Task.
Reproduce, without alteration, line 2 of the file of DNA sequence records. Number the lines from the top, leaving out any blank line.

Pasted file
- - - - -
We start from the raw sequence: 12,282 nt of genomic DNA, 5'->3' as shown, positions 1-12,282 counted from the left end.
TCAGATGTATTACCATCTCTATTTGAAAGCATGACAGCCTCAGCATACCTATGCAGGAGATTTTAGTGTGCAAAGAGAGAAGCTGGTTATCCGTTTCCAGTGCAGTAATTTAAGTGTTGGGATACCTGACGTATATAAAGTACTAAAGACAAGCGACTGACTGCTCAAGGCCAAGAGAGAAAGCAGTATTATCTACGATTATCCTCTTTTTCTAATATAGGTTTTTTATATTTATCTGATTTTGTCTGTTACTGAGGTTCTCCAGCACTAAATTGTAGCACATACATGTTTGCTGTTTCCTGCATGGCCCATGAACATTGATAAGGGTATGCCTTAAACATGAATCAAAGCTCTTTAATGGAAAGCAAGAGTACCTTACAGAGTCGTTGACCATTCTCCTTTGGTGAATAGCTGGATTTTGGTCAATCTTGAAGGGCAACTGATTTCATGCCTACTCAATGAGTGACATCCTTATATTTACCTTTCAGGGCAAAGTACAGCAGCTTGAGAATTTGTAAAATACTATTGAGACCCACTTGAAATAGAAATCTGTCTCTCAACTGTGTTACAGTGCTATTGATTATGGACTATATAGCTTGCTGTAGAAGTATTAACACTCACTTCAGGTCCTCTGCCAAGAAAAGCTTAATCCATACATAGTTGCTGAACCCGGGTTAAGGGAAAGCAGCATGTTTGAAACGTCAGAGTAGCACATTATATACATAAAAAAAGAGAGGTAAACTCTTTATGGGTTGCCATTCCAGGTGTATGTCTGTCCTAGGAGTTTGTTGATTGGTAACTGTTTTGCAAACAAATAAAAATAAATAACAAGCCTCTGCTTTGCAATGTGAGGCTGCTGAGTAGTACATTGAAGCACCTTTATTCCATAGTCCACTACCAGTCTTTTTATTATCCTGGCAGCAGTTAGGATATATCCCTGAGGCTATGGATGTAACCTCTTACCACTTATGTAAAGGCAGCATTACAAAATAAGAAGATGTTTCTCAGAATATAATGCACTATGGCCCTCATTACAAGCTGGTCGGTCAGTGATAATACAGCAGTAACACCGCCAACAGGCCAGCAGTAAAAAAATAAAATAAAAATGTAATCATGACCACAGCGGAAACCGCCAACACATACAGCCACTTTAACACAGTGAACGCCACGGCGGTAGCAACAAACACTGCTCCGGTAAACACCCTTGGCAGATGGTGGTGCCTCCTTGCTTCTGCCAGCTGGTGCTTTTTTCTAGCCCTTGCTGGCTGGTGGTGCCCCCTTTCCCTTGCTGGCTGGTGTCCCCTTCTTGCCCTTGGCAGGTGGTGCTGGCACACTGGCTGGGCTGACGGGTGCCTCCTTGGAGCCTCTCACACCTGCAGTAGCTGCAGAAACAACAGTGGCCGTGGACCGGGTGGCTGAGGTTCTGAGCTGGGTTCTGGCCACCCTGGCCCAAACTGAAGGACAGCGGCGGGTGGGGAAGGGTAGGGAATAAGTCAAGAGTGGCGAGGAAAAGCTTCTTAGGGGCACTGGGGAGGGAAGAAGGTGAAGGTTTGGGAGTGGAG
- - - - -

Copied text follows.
TCAGATGTATTACCATCTCTATTTGAAAGCATGACAGCCTCAGCATACCTATGCAGGAGATTTTAGTGTGCAAAGAGAGAAGCTGGTTATCCGTTTCCAGTGCAGTAATTTAAGTGTTGGGATACCTGACGTATATAAAGTACTAAAGACAAGCGACTGACTGCTCAAGGCCAAGAGAGAAAGCAGTATTATCTACGATTATCCTCTTTTTCTAATATAGGTTTTTTATATTTATCTGATTTTGTCTGTTACTGAGGTTCTCCAGCACTAAATTGTAGCACATACATGTTTGCTGTTTCCTGCATGGCCCATGAACATTGATAAGGGTATGCCTTAAACATGAATCAAAGCTCTTTAATGGAAAGCAAGAGTACCTTACAGAGTCGTTGACCATTCTCCTTTGGTGAATAGCTGGATTTTGGTCAATCTTGAAGGGCAACTGATTTCATGCCTACTCAATGAGTGACATCCTTATATTTACCTTTCAGGGCAAAGTACAGCAGCTTGAGAATTTGTAAAATACTATTGAGACCCACTTGAAATAGAAATCTGTCTCTCAACTGTGTTACAGTGCTATTGATTATGGACTATATAGCTTGCTGTAGAAGTATTAACACTCACTTCAGGTCCTCTGCCAAGAAAAGCTTAATCCATACATAGTTGCTGAACCCGGGTTAAGGGAAAGCAGCATGTTTGAAACGTCAGAGTAGCACATTATATACATAAAAAAAGAGAGGTAAACTCTTTATGGGTTGCCATTCCAGGTGTATGTCTGTCCTAGGAGTTTGTTGATTGGTAACTGTTTTGCAAACAAATAAAAATAAATAACAAGCCTCTGCTTTGCAATGTGAGGCTGCTGAGTAGTACATTGAAGCACCTTTATTCCATAGTCCACTACCAGTCTTTTTATTATCCTGGCAGCAGTTAGGATATATCCCTGAGGCTATGGATGTAACCTCTTACCACTTATGTAAAGGCAGCATTACAAAATAAGAAGATGTTTCTCAGAATATAATGCACTATGGCCCTCATTACAAGCTGGTCGGTCAGTGATAATACAGCAGTAACACCGCCAACAGGCCAGCAGTAAAAAAATAAAATAAAAATGTAATCATGACCACAGCGGAAACCGCCAACACATACAGCCACTTTAACACAGTGAACGCCACGGCGGTAGCAACAAACACTGCTCCGGTAAACACCCTTGGCAGATGGTGGTGCCTCCTTGCTTCTGCCAGCTGGTGCTTTTTTCTAGCCCTTGCTGGCTGGTGGTGCCCCCTTTCCCTTGCTGGCTGGTGTCCCCTTCTTGCCCTTGGCAGGTGGTGCTGGCACACTGGCTGGGCTGACGGGTGCCTCCTTGGAGCCTCTCACACCTGCAGTAGCTGCAGAAACAACAGTGGCCGTGGACCGGGTGGCTGAGGTTCTGAGCTGGGTTCTGGCCACCCTGGCCCAAACTGAAGGACAGCGGCGGGTGGGGAAGGGTAGGGAATAAGTCAAGAGTGGCGAGGAAAAGCTTCTTAGGGGCACTGGGGAGGGAAGAAGGTGAAGGTTTGGGAGTGGAG